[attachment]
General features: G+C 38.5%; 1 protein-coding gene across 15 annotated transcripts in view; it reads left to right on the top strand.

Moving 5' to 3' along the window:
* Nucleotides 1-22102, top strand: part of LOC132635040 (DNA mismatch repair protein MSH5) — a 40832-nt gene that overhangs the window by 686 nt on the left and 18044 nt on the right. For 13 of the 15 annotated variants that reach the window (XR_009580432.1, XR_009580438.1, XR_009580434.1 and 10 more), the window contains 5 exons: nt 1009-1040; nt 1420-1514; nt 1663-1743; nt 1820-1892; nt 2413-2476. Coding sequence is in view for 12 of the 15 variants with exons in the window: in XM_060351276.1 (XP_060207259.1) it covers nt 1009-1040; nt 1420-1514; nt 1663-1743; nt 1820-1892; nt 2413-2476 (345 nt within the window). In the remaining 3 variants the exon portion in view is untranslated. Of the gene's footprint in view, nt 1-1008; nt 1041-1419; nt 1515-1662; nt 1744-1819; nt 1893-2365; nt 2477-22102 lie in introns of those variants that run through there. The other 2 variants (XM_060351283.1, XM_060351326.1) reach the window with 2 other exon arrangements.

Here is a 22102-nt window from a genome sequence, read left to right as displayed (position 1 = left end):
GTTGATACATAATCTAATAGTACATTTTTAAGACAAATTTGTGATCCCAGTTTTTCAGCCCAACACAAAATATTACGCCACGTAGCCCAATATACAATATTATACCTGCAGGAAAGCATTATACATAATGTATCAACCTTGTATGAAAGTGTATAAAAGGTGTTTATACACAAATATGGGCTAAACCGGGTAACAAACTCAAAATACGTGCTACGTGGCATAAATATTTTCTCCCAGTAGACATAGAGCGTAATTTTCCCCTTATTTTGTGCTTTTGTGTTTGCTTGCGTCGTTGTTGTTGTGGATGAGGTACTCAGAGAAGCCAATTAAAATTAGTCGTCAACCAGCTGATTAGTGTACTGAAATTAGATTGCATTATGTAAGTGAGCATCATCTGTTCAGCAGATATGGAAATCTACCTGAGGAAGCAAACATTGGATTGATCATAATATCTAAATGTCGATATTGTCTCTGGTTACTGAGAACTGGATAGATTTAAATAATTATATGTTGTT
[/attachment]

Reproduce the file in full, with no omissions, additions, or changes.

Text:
General features: G+C 38.5%; 1 protein-coding gene across 15 annotated transcripts in view; it reads left to right on the top strand.

Moving 5' to 3' along the window:
* Nucleotides 1-22102, top strand: part of LOC132635040 (DNA mismatch repair protein MSH5) — a 40832-nt gene that overhangs the window by 686 nt on the left and 18044 nt on the right. For 13 of the 15 annotated variants that reach the window (XR_009580432.1, XR_009580438.1, XR_009580434.1 and 10 more), the window contains 5 exons: nt 1009-1040; nt 1420-1514; nt 1663-1743; nt 1820-1892; nt 2413-2476. Coding sequence is in view for 12 of the 15 variants with exons in the window: in XM_060351276.1 (XP_060207259.1) it covers nt 1009-1040; nt 1420-1514; nt 1663-1743; nt 1820-1892; nt 2413-2476 (345 nt within the window). In the remaining 3 variants the exon portion in view is untranslated. Of the gene's footprint in view, nt 1-1008; nt 1041-1419; nt 1515-1662; nt 1744-1819; nt 1893-2365; nt 2477-22102 lie in introns of those variants that run through there. The other 2 variants (XM_060351283.1, XM_060351326.1) reach the window with 2 other exon arrangements.

Here is a 22102-nt window from a genome sequence, read left to right as displayed (position 1 = left end):
GTTGATACATAATCTAATAGTACATTTTTAAGACAAATTTGTGATCCCAGTTTTTCAGCCCAACACAAAATATTACGCCACGTAGCCCAATATACAATATTATACCTGCAGGAAAGCATTATACATAATGTATCAACCTTGTATGAAAGTGTATAAAAGGTGTTTATACACAAATATGGGCTAAACCGGGTAACAAACTCAAAATACGTGCTACGTGGCATAAATATTTTCTCCCAGTAGACATAGAGCGTAATTTTCCCCTTATTTTGTGCTTTTGTGTTTGCTTGCGTCGTTGTTGTTGTGGATGAGGTACTCAGAGAAGCCAATTAAAATTAGTCGTCAACCAGCTGATTAGTGTACTGAAATTAGATTGCATTATGTAAGTGAGCATCATCTGTTCAGCAGATATGGAAATCTACCTGAGGAAGCAAACATTGGATTGATCATAATATCTAAATGTCGATATTGTCTCTGGTTACTGAGAACTGGATAGATTTAAATAATTATATGTTGTT